By Pete Kotz
By Michael Musto
By Michael Musto
By Capt. James Van Thach told to Jonathan Wei
By Kera Bolonik
By Michael Musto
By Nick Pinto
By Steve Weinstein
ONEONTA, NEW YORKOn a summer afternoon, surrounded by emerald hills and brilliant blue skies, it is not so hard to see why Tyrone Lohr stays in Oneonta. He likes the pace of this 14,000-person town. It is calmer than Queens, the city borough where he grew up. There is no traffic to speak of, although residents expect some bustle when the fall term begins at the town's state college. Lohr, 31, graduated from there in 1996, landed a good job, and settled in.
It should be a great place for Lohr to live, except that here, on September 4, 1992, just moments into his fresh-man year, he became one of several hundred innocent black residents targeted in an infamous police manhunt.
Someone had broken into a local home in the middle of the night. The victim said the intruder was black. Over the course of five days, state, county, and town police joined forces to interrogate scores of people, all black, at their homes or workplaces, outside classrooms, at the bus depot, at traffic stops, and on sidewalks. There were approximately 400 black students at the State University of New York College at Oneonta, known as SUCO. There were several hundred black residents. Authorities had a good shot at meeting their declared goal: to track down every black person in town. In the end, no one included in the sweep turned out to be the culprit.
The racial dragnet ignited angry protests. The humiliating events cried out for fast justice. Yet remarkably, 13 years later, the targeted still wait.
Dismissed at federal court, long stymied at state court, the plaintiffs can hardly be blamed for suspecting that the great constitutional principle of equality is a sham. But now this class action suit, one of the longest litigated civil rights cases in the nation, is finally headed to a trial this fall.
"It is about time," says Lohr. "I'm always aware that race can get pulled on me. It's my responsibility to keep on this, to keep it from happening again to someone else."
With mixed hopes and much indignation, some of the plaintiffs spoke to the Voice about wrongs long ignored, wrongs compounded with time. The harm they describe is greater and more complex than its parts. Theirs is a story not just of offensive incidents, but of permanent membership in an unwelcome minority, of being constantly watched, of racial inequality that is too often reinforced by agents of the state.
Tyrone Lohr in Oneonta
photo: Chisun Lee
photo: Chisun Lee
A dark hand in the night
The crime was serious. But except for a few certainties, the truth was murky and became murkier with time. It happened in a house located down a narrow road, through fields and trees, where just a few other houses stand. Locals say that the scene has not changed much, except that there were no streetlights on the road back then.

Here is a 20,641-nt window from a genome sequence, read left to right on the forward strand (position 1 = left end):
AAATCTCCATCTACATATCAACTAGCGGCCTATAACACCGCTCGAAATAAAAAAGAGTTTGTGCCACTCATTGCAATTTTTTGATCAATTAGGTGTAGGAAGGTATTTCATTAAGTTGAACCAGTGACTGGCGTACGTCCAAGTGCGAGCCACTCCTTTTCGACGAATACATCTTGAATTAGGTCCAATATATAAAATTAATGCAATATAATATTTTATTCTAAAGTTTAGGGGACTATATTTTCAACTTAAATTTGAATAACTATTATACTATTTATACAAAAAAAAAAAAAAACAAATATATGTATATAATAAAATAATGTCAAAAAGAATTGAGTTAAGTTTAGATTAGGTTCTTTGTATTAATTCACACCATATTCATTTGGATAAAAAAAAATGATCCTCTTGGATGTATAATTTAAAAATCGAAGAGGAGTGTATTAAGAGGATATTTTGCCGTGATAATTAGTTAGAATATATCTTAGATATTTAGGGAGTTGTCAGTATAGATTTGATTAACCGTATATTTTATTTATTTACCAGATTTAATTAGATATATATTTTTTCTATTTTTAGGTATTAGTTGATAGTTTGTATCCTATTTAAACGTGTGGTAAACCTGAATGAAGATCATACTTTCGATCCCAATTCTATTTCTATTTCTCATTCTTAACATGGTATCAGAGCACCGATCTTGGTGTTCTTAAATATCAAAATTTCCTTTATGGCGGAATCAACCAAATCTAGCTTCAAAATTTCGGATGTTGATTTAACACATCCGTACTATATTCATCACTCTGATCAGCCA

A 77-year-old woman visiting from out of town was awakened in that house sometime after midnight on Friday, September 4, 1992, by an intruder. She had been sleeping on her stomach in a first-floor bedroom, and the man had either lain or sat on top of her, she later recalled. She never saw his face or his full form, only a dark hand gripping a knife. He warned her to "do as I say" and stuffed a bandanna in her mouth.
Resisting, she turned and managed to push him away. Sometime in the struggle she suffered several cuts and, she later said, the attacker might have cut himself with the knife. He ran from the room and fled the house. Police initially called the crime an attempted burglary but later described it as an attempted rape.
The victim, since deceased, told police that her attacker had the vocal "timbre" and dark hand of a black man, and from his speed appeared to be young. Deposed in September 1995 by lawyers for the plaintiffs, she said, "I am well acquainted with his black arm, with black arms, because there are different shades and so on, I know. My son-in-law is black. One of my grandnephews is black. I know black. And certainly I didn't say it in a derogatory way when I identified him as black, but the voice and the skin did it." Voice, skin color, gender, and seeming youth were all the description she was able to give the police. The attacker also left behind bloodstains on some of the doors and walls.
The investigators theorized that the intruder might have cut himself on the hand or arm, since blood was found on the doorknobs. Along the way, this possibility became a public certainty to the police. It also became integral to the investigation, a detail used to justify the inspection of the bodies of hundreds of innocent black residents. The victim herself said, "I didn't know where he had cut himself. How was I to know?"
Scott Fein, a partner at the Albany firm Whiteman Osterman & Hanna, which has represented the black plaintiffs, pro bono, from the start, says that even if the cut hand or any clue had been certain, nothing could justify pursuing every black person in town. Over the dragnet's five days, he says, investigators had plenty of time to stop and reconsider their actions. Instead, they forged ahead, in flagrant disregard, according to Fein, of his clients' constitutional rights to be free from discrimination and unreasonable search and seizure.
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